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Karuke Cheri Lan

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Karuke Cheri Lan
English: "Carucere Beloved Country"
School 1888 (Aruba).jpg

National anthem of Carucere
LyricsGarcin Jones, 1893 (Gaullican version)
Liam Smith, 1953 (Papotement version)
MusicHenri Weber, 1946
Adopted18 March 1973

"Karuke Cheri Lan" (Estmerish: "Carucere Beloved Land"), also known by its incipit, "Karuke priti patri" (Estmerish: "Carucere beautiful homeland"), is the national anthem of Carucere. The music was composed by Henri Weber in 1946, inspired by popular folk tunes commonly sung in Crique for decades and adapted it to be sung with an old poem written by Garcin Jones. The song quickly gained popularity across Carucere and was used as a nationalist alternative to In Plenty and In Time of Need, the anthem of the United Provinces. Initially sung in Gaullican, its original lyrics were eventually superseded by various lyrics in Papotement, including the official version made in 1953. After Carucere's independence in 1954, the country lacked an official anthem until the song's adoption as the Carucerean national anthem on 18 March 1973.


After the Great War, Carucere was incorporated into the Arucian Federation, along with other former Gaullican colonial possessions in the Arucian Sea. The federation was strongly opposed by the non-white population of Carucere who overwhelmingly supported independence and self-rule. In 1946 Musician and poet Henri Weber was commissioned by the Society of Friends, which he was a member of, to create a song to be sung at their meeting. With assistance from his daughter, Henri used an old poem about Carucere's natural beauty by author Garcin Jones and set it to a tune inspired by of local folk songs in Cirque. A day before the song was meant to be played, he suddenly felt that the poem was too short for the tune and hurriedly wrote an additional stanza; an apocryphal story is that he had a flash of inspiration during dinner and lacking paper, scribbled it on the fancy tablecloth instead to the consternation of his wife.

The song was first played at a Society event in February 1946 and was widely praised by its attendees for its lyrics and soothing tune. The song was quickly adopted by other nationalist groups before it grew in popularity among the general public. Originally the song was written and sung in Gaullican as was the original poem. However as the song was embraced by the public, unofficial translations of the song into Papotement began to appear. It was especially among the younger generations where the new language was widely spoken. Several different versions of the song with differing lyrics appeared over the following decade, including a school song adopted by the University of Jameston.

The version that would officially be used for the national anthem was written in 1953 by musician Liam Smith, who wrote it for a university concert to celebrate country's natural beauty and her people. Initially the version garnered little attention outside of Crique despite Smith's personal fame, as many versions of the song already existed. Nevertheless Smith submitted his version to the commission established by Jean Preval to create a national anthem. Preval and many members of the commission enjoyed Smith's previous music and voted to adopt it as a national anthem, which was a controversial choice at first. It was first played as the country's national anthemn at the 1973 K-Cup of the Carucerean Football League to resounding approval by the crowd.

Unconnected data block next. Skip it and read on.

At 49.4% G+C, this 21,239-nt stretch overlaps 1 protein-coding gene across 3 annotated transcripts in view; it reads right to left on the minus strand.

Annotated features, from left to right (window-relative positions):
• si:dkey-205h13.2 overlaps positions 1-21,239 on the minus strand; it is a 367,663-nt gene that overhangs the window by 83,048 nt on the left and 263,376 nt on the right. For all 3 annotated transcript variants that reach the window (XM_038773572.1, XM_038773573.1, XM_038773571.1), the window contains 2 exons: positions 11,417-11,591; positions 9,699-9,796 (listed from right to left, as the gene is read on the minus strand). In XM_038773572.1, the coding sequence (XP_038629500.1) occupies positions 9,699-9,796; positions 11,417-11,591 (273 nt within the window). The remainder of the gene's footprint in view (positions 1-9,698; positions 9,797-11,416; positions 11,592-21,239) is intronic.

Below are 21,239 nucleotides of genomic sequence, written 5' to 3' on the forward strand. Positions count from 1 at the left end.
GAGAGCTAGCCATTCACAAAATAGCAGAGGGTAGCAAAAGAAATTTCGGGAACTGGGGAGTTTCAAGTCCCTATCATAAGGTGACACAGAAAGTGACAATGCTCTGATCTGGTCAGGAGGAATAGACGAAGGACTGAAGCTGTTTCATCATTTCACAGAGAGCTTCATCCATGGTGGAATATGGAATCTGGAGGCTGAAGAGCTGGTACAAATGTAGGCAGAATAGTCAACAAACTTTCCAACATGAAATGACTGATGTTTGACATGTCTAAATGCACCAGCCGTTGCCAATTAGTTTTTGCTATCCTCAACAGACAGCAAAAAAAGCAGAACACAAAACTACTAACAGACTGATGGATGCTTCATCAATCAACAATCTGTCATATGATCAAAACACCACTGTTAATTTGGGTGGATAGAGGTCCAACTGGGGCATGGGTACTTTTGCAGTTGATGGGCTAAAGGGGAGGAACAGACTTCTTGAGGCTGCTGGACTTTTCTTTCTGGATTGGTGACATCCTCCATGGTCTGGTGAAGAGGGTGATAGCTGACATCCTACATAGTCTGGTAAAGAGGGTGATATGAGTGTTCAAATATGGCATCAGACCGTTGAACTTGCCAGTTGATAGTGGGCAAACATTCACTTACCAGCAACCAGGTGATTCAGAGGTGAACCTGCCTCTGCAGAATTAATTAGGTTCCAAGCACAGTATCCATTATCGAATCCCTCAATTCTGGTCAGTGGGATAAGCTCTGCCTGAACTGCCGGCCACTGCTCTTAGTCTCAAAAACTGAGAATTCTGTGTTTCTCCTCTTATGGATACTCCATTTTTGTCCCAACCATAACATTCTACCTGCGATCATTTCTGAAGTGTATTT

Today, the original Gaullican version has been almost totally eclipsed, and many are unaware that the Papotement lyrics are a translation. The anthem is recommended, but not required, to be taught as part of the civics syllabus in national schools. The song is widely played in Carucere outside of official functions and sporting events. The most common example is a music session at a bar or other establishment to end at closing time with the playing of the national anthem.


Papotement IPA transcription Gaullican translation Estmerish translation

Karuke priti patri
nou verso venere
mem to peti ahn simple
to mes respeta.

O, Karuke, cheri lan
nou racher soh dya
nou luv fi ou soh so fort
𝄆 sa notn ku li detreir 𝄇

Ou mongtin mango da skai
aal zezaubobaa wid chree
ou armoury ahn ou drapo
praid tu nou aal!


Di graytnis fi nou ni
lurz diibuo zangòmni
hoo mnauzi tu kounsòrv
lurz luv fi libiti!


[ pri.ti pa.tri]
[mem tu pe.tit ahn sim.pəl]
[tu mes]

[o ʃe.ri lan]
[nu raʃ.er soh dja]
[nu luv fi u soh‿so for]
𝄆 [sa ku li] 𝄇

[Ou moŋ.tin ma.ŋo da skai]
[aːlː wid ʃreː]
[o ar.mɒ.rj o dra.po]
[pr.aid tu ou aːl]


[di fi ou ni]
[lurz diːbou zaŋ.əɱi]
[hoː ɱau.zi tu kɒn.sər.v]
[lurz luv fi]


Caruquère belle patrie,
notre berceau vénéré,
même si tu es petit et simple,
tu es toujours respecté.

Ô Caruquère, pays bien-aimé,
notre rocher si aimé,
notre amour pour toi est si fort
𝄆 que rien ne peut le détruire. 𝄇

Tes montagnes se dressent fièrement
tout ornées d'arbres
tes armoiries et ton drapeau
nous sont tous des fiertés.


La grandeur de ton peuple
c'est sa grande fraternité
qui s'unissent pour conserver
leur amour de la liberté!


Carucere beautiful homeland
our venerated cradle
you may be small and simple
but yet you are respected.

Oh Carucere beloved country
our boulder so beloved
our love for you is so strong
𝄆 that nothing can destroy it. 𝄇

Your mountains reach to the sky
with trees all adorned
your coat of arms and flag
are a pride to us all!


The greatness of your people
is their great fraternity
who unite together to conserve
their love for liberty!